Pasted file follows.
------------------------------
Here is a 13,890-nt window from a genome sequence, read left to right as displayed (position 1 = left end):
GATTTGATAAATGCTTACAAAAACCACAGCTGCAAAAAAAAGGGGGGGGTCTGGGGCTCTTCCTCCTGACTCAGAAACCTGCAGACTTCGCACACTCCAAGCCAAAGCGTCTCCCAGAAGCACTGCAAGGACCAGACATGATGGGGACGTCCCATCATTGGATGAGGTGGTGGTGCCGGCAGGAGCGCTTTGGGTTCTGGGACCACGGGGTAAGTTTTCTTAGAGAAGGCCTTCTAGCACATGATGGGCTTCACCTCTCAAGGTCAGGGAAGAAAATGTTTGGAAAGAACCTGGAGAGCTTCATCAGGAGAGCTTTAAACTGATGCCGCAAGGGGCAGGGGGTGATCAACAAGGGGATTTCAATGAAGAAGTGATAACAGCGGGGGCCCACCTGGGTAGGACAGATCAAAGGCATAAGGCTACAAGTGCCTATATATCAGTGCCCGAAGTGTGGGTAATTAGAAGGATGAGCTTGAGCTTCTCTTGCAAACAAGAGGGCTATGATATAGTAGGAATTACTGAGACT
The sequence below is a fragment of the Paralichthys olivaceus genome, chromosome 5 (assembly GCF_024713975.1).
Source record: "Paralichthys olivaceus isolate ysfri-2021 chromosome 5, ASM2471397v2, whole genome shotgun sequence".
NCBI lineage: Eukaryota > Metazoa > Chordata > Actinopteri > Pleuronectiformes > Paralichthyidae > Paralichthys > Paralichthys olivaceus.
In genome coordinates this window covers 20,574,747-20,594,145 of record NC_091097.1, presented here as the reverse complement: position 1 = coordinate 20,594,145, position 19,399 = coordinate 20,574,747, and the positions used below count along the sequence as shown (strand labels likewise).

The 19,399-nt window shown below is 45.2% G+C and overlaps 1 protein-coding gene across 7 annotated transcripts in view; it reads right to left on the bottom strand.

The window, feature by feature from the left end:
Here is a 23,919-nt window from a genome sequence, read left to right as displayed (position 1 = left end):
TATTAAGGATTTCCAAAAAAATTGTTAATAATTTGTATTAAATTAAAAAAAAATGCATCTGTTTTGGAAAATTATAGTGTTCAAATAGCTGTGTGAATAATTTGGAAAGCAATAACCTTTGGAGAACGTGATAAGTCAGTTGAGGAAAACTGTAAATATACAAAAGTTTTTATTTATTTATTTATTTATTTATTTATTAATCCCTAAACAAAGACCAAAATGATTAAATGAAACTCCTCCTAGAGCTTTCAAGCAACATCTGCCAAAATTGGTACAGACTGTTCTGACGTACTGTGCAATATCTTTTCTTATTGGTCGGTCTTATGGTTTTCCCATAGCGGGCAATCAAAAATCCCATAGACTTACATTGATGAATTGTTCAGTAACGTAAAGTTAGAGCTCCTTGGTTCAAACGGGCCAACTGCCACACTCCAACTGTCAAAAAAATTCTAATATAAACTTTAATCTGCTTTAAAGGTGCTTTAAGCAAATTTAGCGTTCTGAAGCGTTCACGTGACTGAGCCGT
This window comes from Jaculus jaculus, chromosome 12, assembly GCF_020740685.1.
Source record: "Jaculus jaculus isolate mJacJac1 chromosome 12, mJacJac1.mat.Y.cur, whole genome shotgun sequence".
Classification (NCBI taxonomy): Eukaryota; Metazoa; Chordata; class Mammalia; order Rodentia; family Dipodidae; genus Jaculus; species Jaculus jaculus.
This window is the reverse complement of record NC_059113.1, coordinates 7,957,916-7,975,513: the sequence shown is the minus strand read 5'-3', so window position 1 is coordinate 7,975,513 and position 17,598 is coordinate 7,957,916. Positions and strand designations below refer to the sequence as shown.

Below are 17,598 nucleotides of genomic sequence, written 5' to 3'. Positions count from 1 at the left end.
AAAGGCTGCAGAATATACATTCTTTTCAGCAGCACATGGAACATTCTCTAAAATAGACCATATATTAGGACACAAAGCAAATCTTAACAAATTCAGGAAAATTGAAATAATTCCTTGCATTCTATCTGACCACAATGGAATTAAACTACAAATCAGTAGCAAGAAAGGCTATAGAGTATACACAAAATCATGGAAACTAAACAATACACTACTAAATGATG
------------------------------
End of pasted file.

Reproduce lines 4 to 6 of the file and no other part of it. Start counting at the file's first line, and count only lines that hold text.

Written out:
Source record: "Paralichthys olivaceus isolate ysfri-2021 chromosome 5, ASM2471397v2, whole genome shotgun sequence".
NCBI lineage: Eukaryota > Metazoa > Chordata > Actinopteri > Pleuronectiformes > Paralichthyidae > Paralichthys > Paralichthys olivaceus.
In genome coordinates this window covers 20,574,747-20,594,145 of record NC_091097.1, presented here as the reverse complement: position 1 = coordinate 20,594,145, position 19,399 = coordinate 20,574,747, and the positions used below count along the sequence as shown (strand labels likewise).